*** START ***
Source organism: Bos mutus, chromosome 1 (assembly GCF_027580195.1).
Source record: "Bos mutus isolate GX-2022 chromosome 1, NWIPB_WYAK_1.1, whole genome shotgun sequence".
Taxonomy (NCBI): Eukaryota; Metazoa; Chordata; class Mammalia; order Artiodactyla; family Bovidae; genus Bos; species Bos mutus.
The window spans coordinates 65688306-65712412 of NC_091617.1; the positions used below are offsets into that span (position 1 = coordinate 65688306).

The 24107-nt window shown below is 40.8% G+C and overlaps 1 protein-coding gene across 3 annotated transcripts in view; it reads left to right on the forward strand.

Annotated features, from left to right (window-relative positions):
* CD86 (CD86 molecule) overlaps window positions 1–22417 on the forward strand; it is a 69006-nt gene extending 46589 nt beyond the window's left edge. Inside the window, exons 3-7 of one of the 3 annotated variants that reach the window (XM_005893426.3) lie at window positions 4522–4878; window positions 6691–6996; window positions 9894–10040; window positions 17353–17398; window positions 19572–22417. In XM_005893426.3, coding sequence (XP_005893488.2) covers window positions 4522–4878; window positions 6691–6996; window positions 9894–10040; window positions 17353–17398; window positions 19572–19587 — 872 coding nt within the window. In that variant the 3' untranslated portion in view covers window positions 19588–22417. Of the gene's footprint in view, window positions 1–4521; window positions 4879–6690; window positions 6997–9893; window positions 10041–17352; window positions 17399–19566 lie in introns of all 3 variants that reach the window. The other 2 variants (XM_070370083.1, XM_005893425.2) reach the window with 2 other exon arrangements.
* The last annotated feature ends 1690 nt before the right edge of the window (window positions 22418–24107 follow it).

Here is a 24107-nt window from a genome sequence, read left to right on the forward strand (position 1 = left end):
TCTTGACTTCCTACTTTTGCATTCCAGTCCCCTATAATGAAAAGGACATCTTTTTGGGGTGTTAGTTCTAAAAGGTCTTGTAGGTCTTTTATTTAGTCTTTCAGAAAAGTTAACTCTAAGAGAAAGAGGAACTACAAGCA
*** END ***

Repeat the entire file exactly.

Source organism: Bos mutus, chromosome 1 (assembly GCF_027580195.1).
Source record: "Bos mutus isolate GX-2022 chromosome 1, NWIPB_WYAK_1.1, whole genome shotgun sequence".
Taxonomy (NCBI): Eukaryota; Metazoa; Chordata; class Mammalia; order Artiodactyla; family Bovidae; genus Bos; species Bos mutus.
The window spans coordinates 65688306-65712412 of NC_091617.1; the positions used below are offsets into that span (position 1 = coordinate 65688306).

The 24107-nt window shown below is 40.8% G+C and overlaps 1 protein-coding gene across 3 annotated transcripts in view; it reads left to right on the forward strand.

Annotated features, from left to right (window-relative positions):
* CD86 (CD86 molecule) overlaps window positions 1–22417 on the forward strand; it is a 69006-nt gene extending 46589 nt beyond the window's left edge. Inside the window, exons 3-7 of one of the 3 annotated variants that reach the window (XM_005893426.3) lie at window positions 4522–4878; window positions 6691–6996; window positions 9894–10040; window positions 17353–17398; window positions 19572–22417. In XM_005893426.3, coding sequence (XP_005893488.2) covers window positions 4522–4878; window positions 6691–6996; window positions 9894–10040; window positions 17353–17398; window positions 19572–19587 — 872 coding nt within the window. In that variant the 3' untranslated portion in view covers window positions 19588–22417. Of the gene's footprint in view, window positions 1–4521; window positions 4879–6690; window positions 6997–9893; window positions 10041–17352; window positions 17399–19566 lie in introns of all 3 variants that reach the window. The other 2 variants (XM_070370083.1, XM_005893425.2) reach the window with 2 other exon arrangements.
* The last annotated feature ends 1690 nt before the right edge of the window (window positions 22418–24107 follow it).

Here is a 24107-nt window from a genome sequence, read left to right on the forward strand (position 1 = left end):
TCTTGACTTCCTACTTTTGCATTCCAGTCCCCTATAATGAAAAGGACATCTTTTTGGGGTGTTAGTTCTAAAAGGTCTTGTAGGTCTTTTATTTAGTCTTTCAGAAAAGTTAACTCTAAGAGAAAGAGGAACTACAAGCA